By Garrett Geissel
Registering for classes can be difficult for students at times, and if the desired classes are offered during the same time slot, it can be near impossible to enroll in all the classes needed. With many courses being offered at the same time, other setbacks concerning registration can be devastating to students.
“This year has had the highest proportion of filled classes that I have seen since I have been keeping records, which goes back three years,” said Dr. Carl Kemnitz, the associate vice president for academic programs at CSUB.
With more classes being filled and other classes conflicting, students are having a harder time enrolling in the classes they need. The budget is also an issue, as reductions limit both the ability to offer new classes and department resources.
“With English, because we do have a large faculty, classes conflict. With a large department, it is difficult,” said Milissa Ackerley, the administrative support coordinator for the English Department. “With 14 faculty members, we will run into overlaps. We can’t avoid it. “To me, the best solution would be to have faculty start earlier or teach later,” added Ackerley.
The need to teach earlier or later classes arises from a prime time during the day when the majority of major classes are offered. This prime time is roughly in the time slots of 10 a.m. to noon and noon to 2p.m. on both Monday-Wednesday and Tuesday-Thursday classes.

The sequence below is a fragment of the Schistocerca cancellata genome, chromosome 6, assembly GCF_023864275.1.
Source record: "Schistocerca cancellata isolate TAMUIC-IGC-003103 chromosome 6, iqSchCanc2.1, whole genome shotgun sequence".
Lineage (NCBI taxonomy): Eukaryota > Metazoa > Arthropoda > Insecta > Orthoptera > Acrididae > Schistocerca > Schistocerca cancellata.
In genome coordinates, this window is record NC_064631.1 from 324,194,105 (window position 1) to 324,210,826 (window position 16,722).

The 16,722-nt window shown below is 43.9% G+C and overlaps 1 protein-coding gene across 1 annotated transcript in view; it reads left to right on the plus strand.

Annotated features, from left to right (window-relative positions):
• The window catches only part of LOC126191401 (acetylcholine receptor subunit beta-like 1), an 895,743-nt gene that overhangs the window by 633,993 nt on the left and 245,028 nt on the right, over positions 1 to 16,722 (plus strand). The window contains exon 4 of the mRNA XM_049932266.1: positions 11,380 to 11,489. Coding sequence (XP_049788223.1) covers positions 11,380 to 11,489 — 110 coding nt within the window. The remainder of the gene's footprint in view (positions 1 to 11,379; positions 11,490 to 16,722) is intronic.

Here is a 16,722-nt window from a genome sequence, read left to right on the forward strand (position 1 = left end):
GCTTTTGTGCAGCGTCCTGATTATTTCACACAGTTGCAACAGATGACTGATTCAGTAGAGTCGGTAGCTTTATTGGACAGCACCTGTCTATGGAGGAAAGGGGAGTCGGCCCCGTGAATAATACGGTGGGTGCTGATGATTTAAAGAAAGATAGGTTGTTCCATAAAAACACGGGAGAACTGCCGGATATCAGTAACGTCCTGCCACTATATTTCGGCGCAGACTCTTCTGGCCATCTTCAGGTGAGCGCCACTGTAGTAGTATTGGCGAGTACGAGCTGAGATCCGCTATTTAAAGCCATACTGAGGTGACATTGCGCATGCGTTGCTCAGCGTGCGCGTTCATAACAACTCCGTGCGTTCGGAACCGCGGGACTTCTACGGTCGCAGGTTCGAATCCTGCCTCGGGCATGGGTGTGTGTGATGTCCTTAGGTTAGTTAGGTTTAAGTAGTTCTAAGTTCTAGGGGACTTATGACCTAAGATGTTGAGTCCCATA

Both students and professors are equally responsible for conflicting classes. Kemnitz alluded to the point that the academic programs office judges the enrollment rate of classes and acts accordingly, whether the action is pulling the class at a certain time due to minimal enrollment or retaining the class in a timeslot because of its popularity.
Most students do not want to wake up early for classes or go to school later than 5 p.m., so the previously mentioned prime time slots are the most sought after for classes, which causes conflict.
Certain classes also go until 3:15 p.m., so students who have to take these classes miss the 3 p.m. time block and the opportunity to enroll in classes running at that time, a problem not easily alleviated.
“Whenever they conflict, you can only take one class you need at a time, especially if they are major classes and you have already completed your themes,” said Nick Murdoch, a junior geology major.
While conflicting classes can be frustrating for students trying to finish their degrees, it is not practical nor possible for all classes to be available and not conflict with each other. However, by expanding the academic day, there will be a fewer amount of classes that do conflict and less frustration amongst students when registering.